NATIONAL CHENG KUNG UNIVERSITY, TAINAN, TAIWAN
BANYAN
Volume 12 Issue 8 - February 12, 2010
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Commentary
DENNIS OVERBYE
The Joy of Physics Isn't in the Results, but in the Search Itself
 
Where Next? A Charter for Climate Refugees
Chris Abbott
Toward sustainable security
Article Digest
Teh-Lu Liao
Optimal PID Control Design for Synchronization of Delayed Discrete Chaotic Systems
Weichen Su
Hatred to women? The Yin Hsueh-yen case in Taipei People
Jiu-Yao Wang
The Effect of Water-soluble Chitosan on Macrophage Activation and the attenuation of Mite Allergen-induced Airway Inflammation
Ching-Ting Lee
Performance improvement of (NH4)2Sx-treated III–V compounds multi-junction solar cell using surface treatment
News Release
Helen Chang
International Robotics and Automation Expert Professor Tzyh-Jong Tarn (談自忠) Becomes Visiting Chair and Distinguished Professor at National Cheng Kung University (NCKU)
Helen Chang
2010 Annual Meeting of the Physical Society of Republic of China (ROC) held at National Cheng Kung University (NCKU)
Banyan Forum
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Editorial Group
The Joy of Physics Isn't in the Results, but in the Search Itself
This article has been published in the Science Section of the New York Times
on December 29, 2009.
We want to thank Mr. Dennis Overbye for giving NCKU the permission
to publish and translate into Chinese of this article in the Banyan.
I was asked recently what the Large Hadron Collider, the giant particle accelerator outside Geneva, is good for. After $10 billion and 15 years, the machine is ready to begin operations early next year, banging together protons in an effort to recreate the conditions of the Big Bang. Sure, there are new particles and abstract symmetries in the offing for those few who speak the language of quantum field theory. But what about the rest of us?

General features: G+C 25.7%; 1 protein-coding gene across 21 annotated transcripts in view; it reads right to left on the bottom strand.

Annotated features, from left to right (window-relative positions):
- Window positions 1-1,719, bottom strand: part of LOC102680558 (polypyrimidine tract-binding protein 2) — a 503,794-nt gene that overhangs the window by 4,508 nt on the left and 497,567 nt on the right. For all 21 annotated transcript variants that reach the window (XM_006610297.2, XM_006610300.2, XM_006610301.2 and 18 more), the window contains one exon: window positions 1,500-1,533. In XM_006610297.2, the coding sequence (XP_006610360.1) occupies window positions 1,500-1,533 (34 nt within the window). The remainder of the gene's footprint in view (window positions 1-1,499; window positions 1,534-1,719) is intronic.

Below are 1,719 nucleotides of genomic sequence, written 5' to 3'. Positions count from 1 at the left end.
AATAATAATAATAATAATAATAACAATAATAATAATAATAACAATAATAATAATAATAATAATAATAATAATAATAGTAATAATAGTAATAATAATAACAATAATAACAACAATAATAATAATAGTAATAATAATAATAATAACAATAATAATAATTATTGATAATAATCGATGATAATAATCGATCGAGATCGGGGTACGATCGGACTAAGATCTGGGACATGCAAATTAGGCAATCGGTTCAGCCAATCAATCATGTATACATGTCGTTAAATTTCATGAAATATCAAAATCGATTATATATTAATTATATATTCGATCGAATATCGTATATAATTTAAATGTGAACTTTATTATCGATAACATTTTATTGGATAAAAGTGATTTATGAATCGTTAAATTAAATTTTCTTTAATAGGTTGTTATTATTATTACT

The classic answer was allegedly given long ago by Michael Faraday, who, when asked what good was electricity, told a government minister that he didn't know but that “one day you will tax it.”

Not being fast enough on my feet, I rattled off the usual suspects. Among the spinoffs from particle physics, besides a robust academic research community, are the Web, which was invented as a tool for physicists to better communicate at CERN — the European Organization for Nuclear Research, builders of the new collider — and many modern medical imaging methods like M.R.I.'s and PET scans.

These tests sound innocuous and even miraculous: noninvasive and mostly painless explorations of personal inner space, but their use does involve an encounter with forces that sound like they came from the twilight zone. When my wife, Nancy, had a scan known as a Spect last fall, for what seems to have been a false alarm, she had to be injected with a radioactive tracer. That meant she had to sleep in another room for a couple of days and was forbidden to hug our daughter.

The “P” in PET scan, after all, stands for positron, as in the particles that are opposites to the friendly workhorse, the electron, which is to say antimatter, the weird stuff of science-fiction dreams.

I don't know if anyone ever asked Paul Dirac, the British physicist who predicted the existence of antimatter, whether it would ever be good for anything. Some people are now saying that the overuse of scanning devices has helped bankrupt the health care system. Indeed, when I saw the bill for Nancy's scan, I almost fainted, but when I saw how little of it we ourselves had to pay, I felt like ordering up Champagne.

But better medical devices are not why we build these machines that eat a small city's worth of electricity to bang together protons and recreate the fires of the Big Bang. Better diagnoses are not why young scientists spend the best years of their lives welding and soldering and pulling cable through underground caverns inside detectors the size of New York apartment buildings to capture and record those holy fires.

They want to know where we all came from, and so do I. In a drawer at home I have a family tree my brother made as a school project long ago tracing our ancestry back several hundred years in Norway, but it's not enough. Whatever happened in the Big Bang, whatever laws are briefly reincarnated in the unholy proton fires at CERN, not only made galaxies and planets possible, but it also made us possible. How atoms could achieve such a thing is a story mostly untold but worth revering. The Earth's biosphere is the most complicated manifestation of the laws of nature that we know of.


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